Yesterday’s New York Times published an A-section article actually highlighting that, about 50 years before Rick Perry’s birth, his alma mater, Texas A&M, had Klansmen on campus: “In 1968, Mr. Perry left home for Texas A&M, a deeply conservative university whose yearbooks early in the century included Ku Klux Klan-robed students.” This wasn’t just an interesting historical tidbit, mind you, or evidence of how far Texas has come in the intervening century. Rather, it followed closely on the heels of the article’s opening sentence: “Gov. Rick Perry of Texas, who often waxes nostalgic about his small-town roots, grew up in an almost all-white rural area where many referred to slingshots as ‘niggershooters.’”
The Times could have supplemented its Klansmen reference by noting that, 50 years earlier, Perry’s home state fought with the Confederacy on the side of slavery. So perhaps one should admire the Gray Lady’s restraint.
The Times did, however, add, “After leaving for Texas A&M, Mr. Perry found himself on a socially conservative campus where the dominant force was the all-male, almost all-white Corps of Cadets, which he joined, later coming to embody ‘Aggie’ spirit as a ‘yell leader.’” Later on, the story notes that in the intervening decades, the number of black students at A&M “has inched up now to 3.4 percent of the student body.” In other words, during his time at A&M, Perry would have been hard-pressed to find a group to join that wasn’t “almost all-white.” Perhaps the Times thinks the more virtuous course would have been for Perry to have abstained from involvement in any on-campus extracurricular activities whatsoever — or, perhaps better yet, not to have gone to college in his home state in the first place.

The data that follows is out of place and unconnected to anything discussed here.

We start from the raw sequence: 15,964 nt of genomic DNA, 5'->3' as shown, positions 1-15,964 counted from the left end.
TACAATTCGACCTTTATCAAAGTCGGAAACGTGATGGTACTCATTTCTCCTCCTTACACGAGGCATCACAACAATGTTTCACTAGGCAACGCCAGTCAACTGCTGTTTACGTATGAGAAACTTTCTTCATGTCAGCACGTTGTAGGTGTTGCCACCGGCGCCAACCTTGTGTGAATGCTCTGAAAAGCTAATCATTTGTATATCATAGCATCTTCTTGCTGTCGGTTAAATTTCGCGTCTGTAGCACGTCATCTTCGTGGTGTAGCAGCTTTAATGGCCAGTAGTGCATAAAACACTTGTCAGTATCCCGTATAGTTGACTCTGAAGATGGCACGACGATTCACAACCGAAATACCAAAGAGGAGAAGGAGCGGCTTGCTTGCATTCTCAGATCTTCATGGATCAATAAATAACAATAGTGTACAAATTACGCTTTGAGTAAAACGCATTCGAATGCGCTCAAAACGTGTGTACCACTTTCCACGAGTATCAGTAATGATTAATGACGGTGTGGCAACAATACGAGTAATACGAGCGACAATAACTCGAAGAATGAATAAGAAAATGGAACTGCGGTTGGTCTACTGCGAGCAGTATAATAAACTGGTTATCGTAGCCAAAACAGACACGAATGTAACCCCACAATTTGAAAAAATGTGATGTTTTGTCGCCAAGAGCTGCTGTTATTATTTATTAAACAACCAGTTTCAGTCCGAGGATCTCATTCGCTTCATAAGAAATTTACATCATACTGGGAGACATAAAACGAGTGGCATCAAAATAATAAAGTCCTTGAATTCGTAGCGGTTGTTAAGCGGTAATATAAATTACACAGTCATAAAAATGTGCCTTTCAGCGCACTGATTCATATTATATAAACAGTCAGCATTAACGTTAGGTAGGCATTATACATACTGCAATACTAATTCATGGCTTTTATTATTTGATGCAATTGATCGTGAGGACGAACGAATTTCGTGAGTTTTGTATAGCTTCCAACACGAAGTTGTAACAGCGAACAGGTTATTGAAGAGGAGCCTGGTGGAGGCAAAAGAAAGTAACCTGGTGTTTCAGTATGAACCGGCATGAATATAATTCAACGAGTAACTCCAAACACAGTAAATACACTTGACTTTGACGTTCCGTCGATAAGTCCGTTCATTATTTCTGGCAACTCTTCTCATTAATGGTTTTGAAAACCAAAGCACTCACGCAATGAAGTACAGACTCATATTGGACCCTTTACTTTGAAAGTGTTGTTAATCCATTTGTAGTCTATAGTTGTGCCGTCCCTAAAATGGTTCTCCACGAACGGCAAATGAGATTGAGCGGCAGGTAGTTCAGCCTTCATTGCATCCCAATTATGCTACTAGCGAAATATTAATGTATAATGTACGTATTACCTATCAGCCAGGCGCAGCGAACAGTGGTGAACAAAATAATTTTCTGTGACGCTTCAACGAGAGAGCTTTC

The whole tone of the story is that the discriminating Times reader should be suspicious of anyone from Texas, particularly West Texas (although A&M is not located in West Texas), on the subject of racial prejudice. Still, it is perhaps worth separating out the following, rather compelling, statements, which the Times includes but strongly suggests are somewhat beside the point:
“One of [Perry’s] early acts [as governor] was to appoint the first black justice to the Texas Supreme Court. A few months later, flanked by the parents of a black man who had been dragged to death behind a pickup truck, he signed a hate crimes bill that Mr. Bush had blocked. Over his three terms as governor, he has nurtured relationships with black leaders, including the head of the Texas N.A.A.C.P., who extols the governor’s open-mindedness....
“Even his fiercest critics in Texas say that racism is not on their short, or even long, list of Mr. Perry’s sins….
“‘I cannot imagine that he would have that kind of bias,’ said Gary Bledsoe, president of the Texas N.A.A.C.P., whom the governor appointed a Texas Southern University regent. ‘I’ve never seen any of that in him.’…
“Frederick D. McClure, who is a black alumnus [of Texas A&M] and a friend of the governor’s, said he found the atmosphere there not alienating, but energizing….
“Now managing director of a Washington law firm, Mr. McClure was elected student body president in 1976 [just four years after Perry graduated]. He met Mr. Perry a couple of years later, approaching him when he noticed his A&M ring, and the two men bonded ‘as Aggies and as Texans,’ said Mr. McClure, who went on to serve as an A&M regent.
“‘I sang at his wedding in Haskell, Texas,’ Mr. McClure said of Mr. Perry. ‘He drove in a rental U-Haul truck with me from Houston to D.C. I swore him in as commissioner of agriculture. If he doesn’t like black people or finds them to be “less than,” he certainly hasn’t shown it to me.’”